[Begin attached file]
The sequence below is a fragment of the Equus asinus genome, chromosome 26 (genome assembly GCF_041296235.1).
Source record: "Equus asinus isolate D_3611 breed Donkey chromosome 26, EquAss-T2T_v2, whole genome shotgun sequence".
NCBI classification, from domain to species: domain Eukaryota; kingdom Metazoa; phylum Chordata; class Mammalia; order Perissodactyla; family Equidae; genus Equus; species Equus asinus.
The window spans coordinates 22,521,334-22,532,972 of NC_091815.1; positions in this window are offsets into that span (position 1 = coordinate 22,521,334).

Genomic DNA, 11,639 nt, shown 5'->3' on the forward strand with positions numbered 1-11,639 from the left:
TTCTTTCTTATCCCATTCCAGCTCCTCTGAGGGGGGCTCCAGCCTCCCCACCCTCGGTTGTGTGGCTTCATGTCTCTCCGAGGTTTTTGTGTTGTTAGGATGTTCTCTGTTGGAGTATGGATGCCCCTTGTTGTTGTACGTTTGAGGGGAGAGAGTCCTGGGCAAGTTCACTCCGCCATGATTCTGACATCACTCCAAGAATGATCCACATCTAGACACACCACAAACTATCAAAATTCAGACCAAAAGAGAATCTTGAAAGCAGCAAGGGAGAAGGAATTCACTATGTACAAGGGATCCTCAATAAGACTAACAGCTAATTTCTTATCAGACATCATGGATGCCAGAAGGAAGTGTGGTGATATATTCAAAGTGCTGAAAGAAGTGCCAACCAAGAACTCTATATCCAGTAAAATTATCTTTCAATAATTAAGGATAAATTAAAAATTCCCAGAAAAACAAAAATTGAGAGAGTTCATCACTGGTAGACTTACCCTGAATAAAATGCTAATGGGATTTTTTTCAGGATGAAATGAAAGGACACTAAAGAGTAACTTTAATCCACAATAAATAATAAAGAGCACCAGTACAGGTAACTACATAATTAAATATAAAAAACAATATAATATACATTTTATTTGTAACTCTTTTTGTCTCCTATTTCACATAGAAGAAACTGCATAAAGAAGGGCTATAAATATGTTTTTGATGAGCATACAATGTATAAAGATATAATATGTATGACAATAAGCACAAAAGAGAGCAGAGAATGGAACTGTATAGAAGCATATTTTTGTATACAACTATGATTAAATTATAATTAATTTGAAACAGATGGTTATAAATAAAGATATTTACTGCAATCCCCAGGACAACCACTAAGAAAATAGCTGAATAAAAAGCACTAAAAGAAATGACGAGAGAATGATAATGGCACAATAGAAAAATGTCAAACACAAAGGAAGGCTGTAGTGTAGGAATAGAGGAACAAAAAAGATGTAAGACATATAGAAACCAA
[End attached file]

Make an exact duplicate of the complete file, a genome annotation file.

The sequence below is a fragment of the Equus asinus genome, chromosome 26 (genome assembly GCF_041296235.1).
Source record: "Equus asinus isolate D_3611 breed Donkey chromosome 26, EquAss-T2T_v2, whole genome shotgun sequence".
NCBI classification, from domain to species: domain Eukaryota; kingdom Metazoa; phylum Chordata; class Mammalia; order Perissodactyla; family Equidae; genus Equus; species Equus asinus.
The window spans coordinates 22,521,334-22,532,972 of NC_091815.1; positions in this window are offsets into that span (position 1 = coordinate 22,521,334).

Genomic DNA, 11,639 nt, shown 5'->3' on the forward strand with positions numbered 1-11,639 from the left:
TTCTTTCTTATCCCATTCCAGCTCCTCTGAGGGGGGCTCCAGCCTCCCCACCCTCGGTTGTGTGGCTTCATGTCTCTCCGAGGTTTTTGTGTTGTTAGGATGTTCTCTGTTGGAGTATGGATGCCCCTTGTTGTTGTACGTTTGAGGGGAGAGAGTCCTGGGCAAGTTCACTCCGCCATGATTCTGACATCACTCCAAGAATGATCCACATCTAGACACACCACAAACTATCAAAATTCAGACCAAAAGAGAATCTTGAAAGCAGCAAGGGAGAAGGAATTCACTATGTACAAGGGATCCTCAATAAGACTAACAGCTAATTTCTTATCAGACATCATGGATGCCAGAAGGAAGTGTGGTGATATATTCAAAGTGCTGAAAGAAGTGCCAACCAAGAACTCTATATCCAGTAAAATTATCTTTCAATAATTAAGGATAAATTAAAAATTCCCAGAAAAACAAAAATTGAGAGAGTTCATCACTGGTAGACTTACCCTGAATAAAATGCTAATGGGATTTTTTTCAGGATGAAATGAAAGGACACTAAAGAGTAACTTTAATCCACAATAAATAATAAAGAGCACCAGTACAGGTAACTACATAATTAAATATAAAAAACAATATAATATACATTTTATTTGTAACTCTTTTTGTCTCCTATTTCACATAGAAGAAACTGCATAAAGAAGGGCTATAAATATGTTTTTGATGAGCATACAATGTATAAAGATATAATATGTATGACAATAAGCACAAAAGAGAGCAGAGAATGGAACTGTATAGAAGCATATTTTTGTATACAACTATGATTAAATTATAATTAATTTGAAACAGATGGTTATAAATAAAGATATTTACTGCAATCCCCAGGACAACCACTAAGAAAATAGCTGAATAAAAAGCACTAAAAGAAATGACGAGAGAATGATAATGGCACAATAGAAAAATGTCAAACACAAAGGAAGGCTGTAGTGTAGGAATAGAGGAACAAAAAAGATGTAAGACATATAGAAACCAA